Revision as of 11:54, 19 July 2013
Montpelier, ID - An aggressive driving education and enforcement campaign is planned for July 19 – August 4, 2013.
- Law enforcement agencies statewide, including the Montpelier Police Department, will step up patrols to catch speeders on all roads in Idaho. The education and enforcement campaign is funded by a federal grant administered by the Idaho Transportation Department.
Aggressive driving is a high-risk behavior. High-risk drivers climb into the anonymity of an automobile and take out their frustrations on anybody at any time. For them, frustration levels are high, and level of concern for fellow motorists is low. Most people believe that the worst thing that can happen if they speed or fail to obey traffic signals is that they will get a ticket, so it’s an acceptable risk. Drivers like this are wrong. Maybe even dead wrong, because aggressive driving can kill. Aggressive driving contributed to 254 deaths on Idaho roads over the last 3 years (2009-2011), and another 1,850 people were seriously injured in aggressive-driver involved crashes.
- You are an aggressive driver if you
- Ignore traffic signals
- Speed and tailgate
- Drive too fast for conditions
- Weave in and out of traffic
- Make improper lane changes frequently and abruptly
- Pass on the shoulder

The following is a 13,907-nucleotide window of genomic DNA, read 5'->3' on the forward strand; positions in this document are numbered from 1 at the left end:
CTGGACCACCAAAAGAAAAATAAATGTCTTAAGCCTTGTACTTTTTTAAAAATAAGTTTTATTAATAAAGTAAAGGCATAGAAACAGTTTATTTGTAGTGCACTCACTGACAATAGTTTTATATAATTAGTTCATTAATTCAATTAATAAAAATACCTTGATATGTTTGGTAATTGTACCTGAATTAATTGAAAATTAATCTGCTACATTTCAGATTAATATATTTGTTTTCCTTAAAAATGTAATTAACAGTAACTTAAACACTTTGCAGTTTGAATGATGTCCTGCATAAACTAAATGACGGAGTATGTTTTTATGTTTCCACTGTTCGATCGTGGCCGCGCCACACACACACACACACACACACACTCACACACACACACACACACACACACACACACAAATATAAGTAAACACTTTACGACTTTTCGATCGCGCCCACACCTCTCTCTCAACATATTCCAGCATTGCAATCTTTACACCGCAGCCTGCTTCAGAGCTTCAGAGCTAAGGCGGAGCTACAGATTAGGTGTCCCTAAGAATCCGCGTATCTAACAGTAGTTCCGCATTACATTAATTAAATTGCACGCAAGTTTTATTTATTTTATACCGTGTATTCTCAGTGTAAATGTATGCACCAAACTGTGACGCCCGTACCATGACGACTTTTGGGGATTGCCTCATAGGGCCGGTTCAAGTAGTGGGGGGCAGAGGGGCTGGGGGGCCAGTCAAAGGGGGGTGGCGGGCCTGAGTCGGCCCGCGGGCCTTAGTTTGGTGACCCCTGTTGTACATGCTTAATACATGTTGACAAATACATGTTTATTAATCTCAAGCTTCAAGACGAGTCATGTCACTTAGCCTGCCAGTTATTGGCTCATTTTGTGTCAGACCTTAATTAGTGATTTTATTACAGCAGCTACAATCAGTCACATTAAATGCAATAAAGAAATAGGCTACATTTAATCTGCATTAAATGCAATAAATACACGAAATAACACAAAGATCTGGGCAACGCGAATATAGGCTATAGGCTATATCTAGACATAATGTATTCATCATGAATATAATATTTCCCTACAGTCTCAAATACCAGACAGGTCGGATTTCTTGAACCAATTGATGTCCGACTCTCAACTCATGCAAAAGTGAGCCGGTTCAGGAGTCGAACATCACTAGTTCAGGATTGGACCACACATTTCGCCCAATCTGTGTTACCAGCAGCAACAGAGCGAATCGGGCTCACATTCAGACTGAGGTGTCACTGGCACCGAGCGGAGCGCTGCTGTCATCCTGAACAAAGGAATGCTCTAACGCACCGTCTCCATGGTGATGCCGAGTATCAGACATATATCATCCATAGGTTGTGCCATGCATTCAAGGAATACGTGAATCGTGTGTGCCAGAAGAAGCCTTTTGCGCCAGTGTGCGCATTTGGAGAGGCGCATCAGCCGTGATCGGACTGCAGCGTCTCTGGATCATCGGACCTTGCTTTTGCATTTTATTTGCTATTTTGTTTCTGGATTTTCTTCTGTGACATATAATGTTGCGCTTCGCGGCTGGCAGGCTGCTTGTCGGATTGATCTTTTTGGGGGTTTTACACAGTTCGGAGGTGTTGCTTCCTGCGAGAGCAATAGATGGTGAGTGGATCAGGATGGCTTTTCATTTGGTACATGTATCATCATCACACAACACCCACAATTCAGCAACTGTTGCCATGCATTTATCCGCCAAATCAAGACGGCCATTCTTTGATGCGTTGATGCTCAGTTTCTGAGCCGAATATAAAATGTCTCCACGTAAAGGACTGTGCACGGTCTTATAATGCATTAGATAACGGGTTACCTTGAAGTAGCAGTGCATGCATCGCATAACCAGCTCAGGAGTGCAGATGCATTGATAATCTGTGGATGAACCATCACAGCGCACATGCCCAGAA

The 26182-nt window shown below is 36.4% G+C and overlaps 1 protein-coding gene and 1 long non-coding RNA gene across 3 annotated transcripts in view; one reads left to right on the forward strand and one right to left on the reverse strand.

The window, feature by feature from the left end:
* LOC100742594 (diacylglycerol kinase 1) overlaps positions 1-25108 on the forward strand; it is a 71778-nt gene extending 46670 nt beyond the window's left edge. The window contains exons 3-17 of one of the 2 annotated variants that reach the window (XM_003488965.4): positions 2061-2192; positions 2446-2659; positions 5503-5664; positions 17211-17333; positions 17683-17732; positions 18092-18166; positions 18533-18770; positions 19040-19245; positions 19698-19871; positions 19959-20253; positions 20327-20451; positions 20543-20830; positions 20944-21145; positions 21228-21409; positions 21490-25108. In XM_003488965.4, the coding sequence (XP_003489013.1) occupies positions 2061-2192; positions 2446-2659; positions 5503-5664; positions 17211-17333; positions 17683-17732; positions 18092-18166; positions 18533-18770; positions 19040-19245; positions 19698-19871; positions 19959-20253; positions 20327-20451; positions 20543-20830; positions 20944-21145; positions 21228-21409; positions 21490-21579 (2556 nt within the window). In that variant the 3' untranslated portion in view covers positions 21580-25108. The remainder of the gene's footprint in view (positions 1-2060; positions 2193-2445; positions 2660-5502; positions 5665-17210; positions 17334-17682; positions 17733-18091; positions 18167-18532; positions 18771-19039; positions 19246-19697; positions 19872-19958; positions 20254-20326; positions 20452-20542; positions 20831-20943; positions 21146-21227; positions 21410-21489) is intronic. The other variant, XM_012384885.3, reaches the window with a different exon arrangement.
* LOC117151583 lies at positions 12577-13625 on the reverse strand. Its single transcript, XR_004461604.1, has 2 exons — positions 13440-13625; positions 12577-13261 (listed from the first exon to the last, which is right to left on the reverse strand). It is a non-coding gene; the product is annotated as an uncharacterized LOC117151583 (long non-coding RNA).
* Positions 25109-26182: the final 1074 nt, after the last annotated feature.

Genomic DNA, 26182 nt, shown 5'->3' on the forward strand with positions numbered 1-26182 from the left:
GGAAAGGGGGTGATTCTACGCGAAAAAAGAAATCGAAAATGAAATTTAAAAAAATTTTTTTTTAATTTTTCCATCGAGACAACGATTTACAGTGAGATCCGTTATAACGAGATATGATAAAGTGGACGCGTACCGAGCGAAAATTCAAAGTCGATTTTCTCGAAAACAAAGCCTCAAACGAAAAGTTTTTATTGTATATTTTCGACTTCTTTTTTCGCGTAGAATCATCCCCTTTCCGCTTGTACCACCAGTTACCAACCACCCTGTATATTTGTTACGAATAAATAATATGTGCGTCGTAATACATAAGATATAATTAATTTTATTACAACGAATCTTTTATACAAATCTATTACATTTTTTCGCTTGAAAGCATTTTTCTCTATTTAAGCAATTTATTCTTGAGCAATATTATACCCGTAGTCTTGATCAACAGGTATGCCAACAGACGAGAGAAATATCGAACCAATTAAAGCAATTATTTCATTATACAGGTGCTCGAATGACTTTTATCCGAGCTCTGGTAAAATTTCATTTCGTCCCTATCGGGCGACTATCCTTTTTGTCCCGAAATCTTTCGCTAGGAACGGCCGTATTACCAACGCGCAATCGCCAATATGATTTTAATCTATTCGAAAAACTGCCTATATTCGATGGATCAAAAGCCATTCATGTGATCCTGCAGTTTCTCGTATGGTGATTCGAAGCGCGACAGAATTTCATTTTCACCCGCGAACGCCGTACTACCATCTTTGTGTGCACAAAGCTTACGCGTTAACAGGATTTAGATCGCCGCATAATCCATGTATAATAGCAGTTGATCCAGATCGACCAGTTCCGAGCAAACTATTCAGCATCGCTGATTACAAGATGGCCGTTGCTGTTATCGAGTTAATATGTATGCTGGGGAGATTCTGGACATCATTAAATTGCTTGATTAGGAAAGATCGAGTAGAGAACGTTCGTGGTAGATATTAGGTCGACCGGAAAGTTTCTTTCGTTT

- Make hand and facial gestures
- Scream, honk and flash lights
- If confronted by an aggressive driver, you should
- Get out of their way as soon as you can safely
- Stay calm — reaching your destination safely is your goal
- Do not challenge them
- Avoid eye contact
- Ignore gestures and don’t return them
- Report aggressive driving (vehicle description, license number, location)
- Always buckle up in case abrupt movements cause you to lose control of your vehicle
- If it leads to deliberate acts of violence this is Road Rage, which is a criminal act
- Report Aggressive Drivers
- Find a safe place to call 911
- Be prepared to provide location, vehicle description and license plate.
- Road Rage
- Road rage is a serious offense, and occurrences are becoming more common. Road rage is defined as a deliberate, violent act against another driver and is a criminal offense.
National Highway Traffic Safety Administration Aggressive Driving Program
Aggressive Driving Crash Statistics